Spamitter – Will Spam Mark The End of Twitter?

Spam Tweets

Could Twitter’s Success Be Its Demise?

Twitter SpamWe are all seeing more and more of it lately – Twitter Spam. And quite rightly so, it’s putting many of us off that cute little bird. But just how big is the SPAM problem?

You only need to search #SPAM to realise that this bird has some serious problems, with many users fed up by the onslaught of SPAM on the micro-blogging site. According to Pear Analytics, only 3.75% of messages are SPAM and 6% are promotional. But it seems this analysis fails to consider follower SPAM probably the biggest issue facing the site. One Twitterer stated in a recent article that up to 38% of his new followers were SPAM. Thus with this problem spiralling out of control, Twitter could face a mass exodus of loyal users whom are fed up, as the value of Twitter is diluted by the sea of irrelevant content and followers.

Why all the SPAM?

Since its inception, the very ease of connecting with potential consumers, or other industry peers has been one of the core drivers of the sites success. Unfortunately however with no barriers to entry, and ease of SPAMMING the twitterverse, not only are dodgy starts ups spamming Twitter users, even many corporates are mass following users and feeding marketing messages through the engine with no concept how to engage with consumers.

What is Twitter Going To Do About It?

So with an increasing amount of SPAM followers and content – just how is Twitter going to rise to the challenge – or is it too late as the SPAM flood gates are open?

In 2008 Twitter introduced a new Spam control method – that limits the amount of people you can follow to 2,000, but with all buying and selling of followers that is going on – this has not had any real effect with more and more users complaining of increasing SPAM. In addition Twitter is attempting to crack down on follower sellers with one Australian company, USocial, contacted by a Twitter brand management firm expressing concern over their activities. But picking off the culprits one by one is probably not going to be a long term strategy, as for every 1 they tackle another 10 could surface.
Twitter now therefore stands at the cross-roads, as did the email marketing industry to significantly clamp down on SPAM – but just how are they going to do it?

What Twitter Needs To Do

I have every confidence that Twitter will be taking this issue very seriously considering that it could significantly devalue the organisations worth. Some of the key tactics I believe Twitter should consider are;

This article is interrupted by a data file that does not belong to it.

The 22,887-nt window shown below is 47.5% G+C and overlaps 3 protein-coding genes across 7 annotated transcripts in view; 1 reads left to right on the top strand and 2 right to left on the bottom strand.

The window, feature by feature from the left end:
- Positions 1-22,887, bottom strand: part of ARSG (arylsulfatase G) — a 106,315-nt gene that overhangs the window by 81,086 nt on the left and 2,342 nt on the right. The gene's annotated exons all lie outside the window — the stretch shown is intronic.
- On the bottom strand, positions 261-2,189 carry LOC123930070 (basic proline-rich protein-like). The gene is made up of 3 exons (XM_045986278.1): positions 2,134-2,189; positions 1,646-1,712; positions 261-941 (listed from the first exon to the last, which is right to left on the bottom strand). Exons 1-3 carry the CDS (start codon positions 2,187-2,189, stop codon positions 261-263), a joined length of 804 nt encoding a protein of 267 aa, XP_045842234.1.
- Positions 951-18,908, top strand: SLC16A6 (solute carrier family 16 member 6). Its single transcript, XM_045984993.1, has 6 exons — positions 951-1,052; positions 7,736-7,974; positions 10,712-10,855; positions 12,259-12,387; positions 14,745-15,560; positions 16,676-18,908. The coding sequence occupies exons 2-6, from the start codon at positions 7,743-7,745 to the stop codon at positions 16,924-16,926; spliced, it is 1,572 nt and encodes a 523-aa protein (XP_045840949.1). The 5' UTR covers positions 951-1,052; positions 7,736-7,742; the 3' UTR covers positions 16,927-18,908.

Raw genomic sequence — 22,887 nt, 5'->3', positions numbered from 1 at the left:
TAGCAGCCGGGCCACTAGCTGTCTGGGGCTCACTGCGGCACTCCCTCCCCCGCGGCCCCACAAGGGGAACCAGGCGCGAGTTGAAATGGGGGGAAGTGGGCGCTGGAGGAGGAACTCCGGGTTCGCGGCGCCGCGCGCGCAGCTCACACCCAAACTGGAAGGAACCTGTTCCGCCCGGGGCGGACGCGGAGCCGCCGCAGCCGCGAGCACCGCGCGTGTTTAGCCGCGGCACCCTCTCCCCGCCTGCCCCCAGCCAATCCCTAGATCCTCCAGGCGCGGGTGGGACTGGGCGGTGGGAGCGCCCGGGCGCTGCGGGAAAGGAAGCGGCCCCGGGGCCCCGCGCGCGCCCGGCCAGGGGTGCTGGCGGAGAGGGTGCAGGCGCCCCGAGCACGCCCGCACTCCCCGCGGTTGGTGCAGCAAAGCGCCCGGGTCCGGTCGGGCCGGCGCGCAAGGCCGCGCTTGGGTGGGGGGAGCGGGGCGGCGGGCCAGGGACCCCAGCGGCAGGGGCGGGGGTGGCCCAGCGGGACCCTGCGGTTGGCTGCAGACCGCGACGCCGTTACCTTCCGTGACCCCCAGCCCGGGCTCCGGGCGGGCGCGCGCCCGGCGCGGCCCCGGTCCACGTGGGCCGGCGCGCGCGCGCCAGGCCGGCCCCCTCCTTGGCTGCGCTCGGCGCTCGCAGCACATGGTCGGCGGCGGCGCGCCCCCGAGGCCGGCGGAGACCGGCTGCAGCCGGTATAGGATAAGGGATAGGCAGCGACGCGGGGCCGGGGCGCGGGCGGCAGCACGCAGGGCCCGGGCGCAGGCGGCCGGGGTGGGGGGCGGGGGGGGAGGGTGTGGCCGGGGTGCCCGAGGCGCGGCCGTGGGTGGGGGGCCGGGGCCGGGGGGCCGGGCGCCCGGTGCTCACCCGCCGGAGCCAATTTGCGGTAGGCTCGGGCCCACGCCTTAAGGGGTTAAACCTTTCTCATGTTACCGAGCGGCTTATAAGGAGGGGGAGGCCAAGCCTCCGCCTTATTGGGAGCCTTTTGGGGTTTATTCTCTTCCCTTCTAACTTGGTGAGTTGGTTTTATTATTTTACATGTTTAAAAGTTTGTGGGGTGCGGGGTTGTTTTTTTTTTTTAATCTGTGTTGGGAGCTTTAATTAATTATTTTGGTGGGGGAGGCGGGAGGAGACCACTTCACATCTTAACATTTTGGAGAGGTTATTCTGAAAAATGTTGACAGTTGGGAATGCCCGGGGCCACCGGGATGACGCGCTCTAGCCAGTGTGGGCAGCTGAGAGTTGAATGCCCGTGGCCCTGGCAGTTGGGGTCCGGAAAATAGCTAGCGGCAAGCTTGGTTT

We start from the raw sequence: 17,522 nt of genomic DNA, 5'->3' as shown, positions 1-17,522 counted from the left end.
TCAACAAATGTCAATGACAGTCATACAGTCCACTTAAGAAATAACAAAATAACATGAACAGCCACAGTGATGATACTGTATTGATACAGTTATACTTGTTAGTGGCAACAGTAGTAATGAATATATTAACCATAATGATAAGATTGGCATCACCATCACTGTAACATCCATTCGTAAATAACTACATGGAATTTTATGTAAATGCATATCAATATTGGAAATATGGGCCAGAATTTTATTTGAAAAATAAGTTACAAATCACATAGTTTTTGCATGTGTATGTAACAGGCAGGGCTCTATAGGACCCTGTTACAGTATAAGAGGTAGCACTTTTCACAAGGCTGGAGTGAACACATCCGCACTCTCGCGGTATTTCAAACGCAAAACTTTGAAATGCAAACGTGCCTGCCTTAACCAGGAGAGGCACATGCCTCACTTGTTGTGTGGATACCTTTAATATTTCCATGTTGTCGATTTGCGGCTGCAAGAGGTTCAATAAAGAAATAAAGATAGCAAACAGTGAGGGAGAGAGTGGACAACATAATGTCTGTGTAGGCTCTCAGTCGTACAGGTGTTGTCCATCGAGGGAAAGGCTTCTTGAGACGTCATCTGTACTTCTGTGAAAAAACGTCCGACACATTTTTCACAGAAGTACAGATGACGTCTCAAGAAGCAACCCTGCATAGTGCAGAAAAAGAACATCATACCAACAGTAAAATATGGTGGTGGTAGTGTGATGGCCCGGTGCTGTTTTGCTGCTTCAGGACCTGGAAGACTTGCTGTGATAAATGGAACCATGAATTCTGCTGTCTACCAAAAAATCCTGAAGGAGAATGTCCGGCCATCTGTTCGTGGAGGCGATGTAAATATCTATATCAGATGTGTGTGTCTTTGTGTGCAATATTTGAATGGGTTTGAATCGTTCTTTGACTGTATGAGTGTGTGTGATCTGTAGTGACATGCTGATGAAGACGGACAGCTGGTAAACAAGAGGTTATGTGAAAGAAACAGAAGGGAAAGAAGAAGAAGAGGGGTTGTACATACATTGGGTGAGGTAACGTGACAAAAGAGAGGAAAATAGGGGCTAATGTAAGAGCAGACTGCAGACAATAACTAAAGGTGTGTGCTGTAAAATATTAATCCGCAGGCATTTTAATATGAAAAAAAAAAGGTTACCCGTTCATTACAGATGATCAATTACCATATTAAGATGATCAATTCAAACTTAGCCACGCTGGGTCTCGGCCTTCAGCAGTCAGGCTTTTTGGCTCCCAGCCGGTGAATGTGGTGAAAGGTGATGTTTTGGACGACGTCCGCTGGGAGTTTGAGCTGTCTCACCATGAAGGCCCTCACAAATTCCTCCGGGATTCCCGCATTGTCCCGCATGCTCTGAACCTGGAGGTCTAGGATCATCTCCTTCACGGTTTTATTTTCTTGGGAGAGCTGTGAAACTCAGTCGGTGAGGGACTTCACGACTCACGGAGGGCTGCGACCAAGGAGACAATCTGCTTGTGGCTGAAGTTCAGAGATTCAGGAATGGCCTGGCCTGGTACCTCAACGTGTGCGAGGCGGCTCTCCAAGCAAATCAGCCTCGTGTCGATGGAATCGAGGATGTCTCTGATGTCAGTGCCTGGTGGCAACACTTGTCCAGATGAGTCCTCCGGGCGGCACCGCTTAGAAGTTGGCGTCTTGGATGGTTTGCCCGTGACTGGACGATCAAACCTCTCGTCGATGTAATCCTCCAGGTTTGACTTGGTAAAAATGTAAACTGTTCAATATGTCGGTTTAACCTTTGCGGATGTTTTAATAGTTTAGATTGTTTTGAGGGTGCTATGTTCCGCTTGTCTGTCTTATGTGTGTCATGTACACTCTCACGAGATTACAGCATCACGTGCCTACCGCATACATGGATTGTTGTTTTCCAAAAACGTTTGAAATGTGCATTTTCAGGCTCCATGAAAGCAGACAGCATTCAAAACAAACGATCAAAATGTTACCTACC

1. Block Porn; So much of Twitter “SPAM” accounts contain profiles and content that is pornographic. Twitter needs its system to make decisions in real time to block such profiles from the get go by adopting a plug in similar to the WordPress SPAM filter which will stop the flow of direct message and follower SPAM.

Block Spam2. Bulk User Block; The current blocking capability of Twitter, makes hard work of removing unwanted contacts. A simple bulk select and delete function should be added to enable users to block or report users to Twitter. Whilst this function maybe available in other Twitter apps, the vast majority of novice users will not be aware of how to unleash the power of the applications thus these tools need to be accessible through the twitter interface.

3. Learn from email; Twitter should provide users with the ability to mark messages as junk to enable Twitter to determine repeat offenders abusing the system.

4. Monetise Direct Messages; Whilst Twitter imposes a limit of 250 direct messages per day, one of Twitter’s SPAM issues is related to the “zero” cost involved in sending messages. By charging users to send direct messages above reasonable use, Twitter may be able to reduce the influx of direct message SPAM and also make some money out of its network. In addition to such a strategy, Twitter should provide users with an opt-in ability to determine if they want to receive such promotional messages.

5. API access; Twitter must deploy much more stringent guidelines for use of its API, and block those IPs/users who are abusing the system.

What are your thoughts – will all of this unsolicited Twitter noise make you disable your Twitter access? What do you think Twitter can do to reduce SPAM?

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